Barcelona enjoyed its golden years of graffiti from 2000 up until 2005 when tourism began to boom. In order to attract more investors and tourists, the government imitated New York’s 1990’s Times Square clean up, which was allegedly accredit to Rudy Guiliani. The former mayor of New York used the “Broken Windows Theory” to reduce the high rate of crime in Manhattan. The theory was created by James Q. Wilson and George L. Kelling who found that crime begets crime, and minor criminal acts lead to larger ones. Graffiti was thus considered to be a gateway to grander misconduct, and thus it became the government’s goal to remove it from from the premises.
The irony behind this strategy to remove street art lies in its inception. When graffiti emerged in New York in the 1960’s it was used as a way to protest urban policies that failed to prioritize certain parts of the city, like the Bronx neighborhood. Citizens living there felt the quality of their life deteriorating. They translated feelings of abandonment by the state into feelings of rage, which they expressed through graffiti. And so, ironic to say the least, urban planning, the catalyst of the graffiti movement, is what then attempted to remove it without addressing the underlying social and economic problems behind it.
However, upon seeing the success of Guiliani’s project, Barcelona followed his example. But what the government fails to understand about the essence of street art, its core and soul, is that it is a form of self expression. An artist will not put down his spray can because he is told to by the law; instead he will be inspired by the new social injustice to paint even more to communicate his fury with his neighbors.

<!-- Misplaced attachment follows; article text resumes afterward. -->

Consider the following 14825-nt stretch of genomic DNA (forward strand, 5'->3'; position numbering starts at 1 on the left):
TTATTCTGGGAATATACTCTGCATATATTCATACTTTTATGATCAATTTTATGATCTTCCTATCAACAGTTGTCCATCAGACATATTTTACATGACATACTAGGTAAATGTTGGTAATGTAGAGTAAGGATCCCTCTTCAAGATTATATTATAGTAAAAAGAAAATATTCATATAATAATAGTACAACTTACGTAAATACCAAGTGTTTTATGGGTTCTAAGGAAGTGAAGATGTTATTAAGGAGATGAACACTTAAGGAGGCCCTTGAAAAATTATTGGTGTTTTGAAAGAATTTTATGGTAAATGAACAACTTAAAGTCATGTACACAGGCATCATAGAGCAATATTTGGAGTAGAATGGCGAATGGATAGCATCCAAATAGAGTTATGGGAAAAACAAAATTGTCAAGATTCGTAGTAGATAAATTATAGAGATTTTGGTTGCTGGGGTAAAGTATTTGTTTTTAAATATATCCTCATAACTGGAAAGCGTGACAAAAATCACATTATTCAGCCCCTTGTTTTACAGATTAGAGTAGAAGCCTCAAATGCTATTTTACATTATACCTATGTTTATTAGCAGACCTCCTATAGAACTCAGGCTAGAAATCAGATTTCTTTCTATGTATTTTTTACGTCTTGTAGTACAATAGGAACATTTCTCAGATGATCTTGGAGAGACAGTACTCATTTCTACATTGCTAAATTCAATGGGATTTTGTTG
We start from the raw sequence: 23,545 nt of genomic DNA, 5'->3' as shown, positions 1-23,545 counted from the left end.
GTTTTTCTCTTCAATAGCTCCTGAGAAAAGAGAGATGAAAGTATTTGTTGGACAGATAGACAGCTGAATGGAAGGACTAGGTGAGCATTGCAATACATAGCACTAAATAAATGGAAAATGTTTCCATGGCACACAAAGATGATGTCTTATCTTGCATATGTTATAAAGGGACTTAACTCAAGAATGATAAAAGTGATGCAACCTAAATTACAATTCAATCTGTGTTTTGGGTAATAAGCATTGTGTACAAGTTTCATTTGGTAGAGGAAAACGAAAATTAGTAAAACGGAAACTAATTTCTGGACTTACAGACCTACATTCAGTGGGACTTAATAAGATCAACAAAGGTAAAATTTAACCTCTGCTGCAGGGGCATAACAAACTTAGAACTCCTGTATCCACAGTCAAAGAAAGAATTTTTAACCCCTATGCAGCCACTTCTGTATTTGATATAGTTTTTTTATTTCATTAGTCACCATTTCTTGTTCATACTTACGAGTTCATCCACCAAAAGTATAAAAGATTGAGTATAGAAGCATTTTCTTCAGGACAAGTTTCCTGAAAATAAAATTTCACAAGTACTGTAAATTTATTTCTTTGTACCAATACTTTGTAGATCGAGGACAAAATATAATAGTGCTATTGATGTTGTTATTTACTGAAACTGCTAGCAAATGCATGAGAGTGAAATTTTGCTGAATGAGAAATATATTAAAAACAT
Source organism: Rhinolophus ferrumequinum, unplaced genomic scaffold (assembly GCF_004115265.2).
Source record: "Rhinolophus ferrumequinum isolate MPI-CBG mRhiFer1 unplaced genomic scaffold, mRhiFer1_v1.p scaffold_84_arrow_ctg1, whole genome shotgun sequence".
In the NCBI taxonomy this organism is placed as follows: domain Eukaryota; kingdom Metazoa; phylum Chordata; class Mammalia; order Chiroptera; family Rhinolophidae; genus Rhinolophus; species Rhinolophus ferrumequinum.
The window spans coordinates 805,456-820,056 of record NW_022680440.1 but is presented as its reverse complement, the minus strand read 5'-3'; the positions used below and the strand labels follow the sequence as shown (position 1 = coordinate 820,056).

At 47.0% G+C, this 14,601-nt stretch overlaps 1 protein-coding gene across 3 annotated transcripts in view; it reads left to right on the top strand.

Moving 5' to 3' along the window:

Community members of the Raval area dedicated a small garden surrounded by walls colored with street art to represent the injustice of the death of a local business owner, Juan Andrés Benitez, a homosexual man who was allegedly murdered by the hands of policemen. Despite being known for its abundance of homosexuals, Catalan police are known for abusing their power and mistreating gays. After separating a fight between Benitez and another man, El Yazid, Benitez was handcuffed and given five blows to the head. He reportedly died from a heart attack caused by the punches.
The graffiti on the walls that enclose the garden communicates the neighborhood’s sentiments towards the gross discrimination and total misuse of power by the policemen who have yet to be punished. The fury that the people have against this injustice is what provoked the graffiti on the memorial; but not all street art comes in the form of angry messages to the government.
Chef Love is a particularly notable street artists who uses food and soda cans to communicate happy messages.
El Pez, or The Fish, is notorious for the smiling fish he paints all over Barcelona. The artist uses the smile on all his paintings because it communicates a universal message to all passersby; be happy!
In an effort to reclaim the celebrated reputation that street art had before the imposition of laws tainted it with a negative stigma, Mapping Barcelona Public Art and On-1st film produced Las Calles Hablen, (The Streets Speak)a documentary about graffiti. The movie serves to educate the community on the importance of street art by explaining its history, motivations, and cultural significance to Barcelona.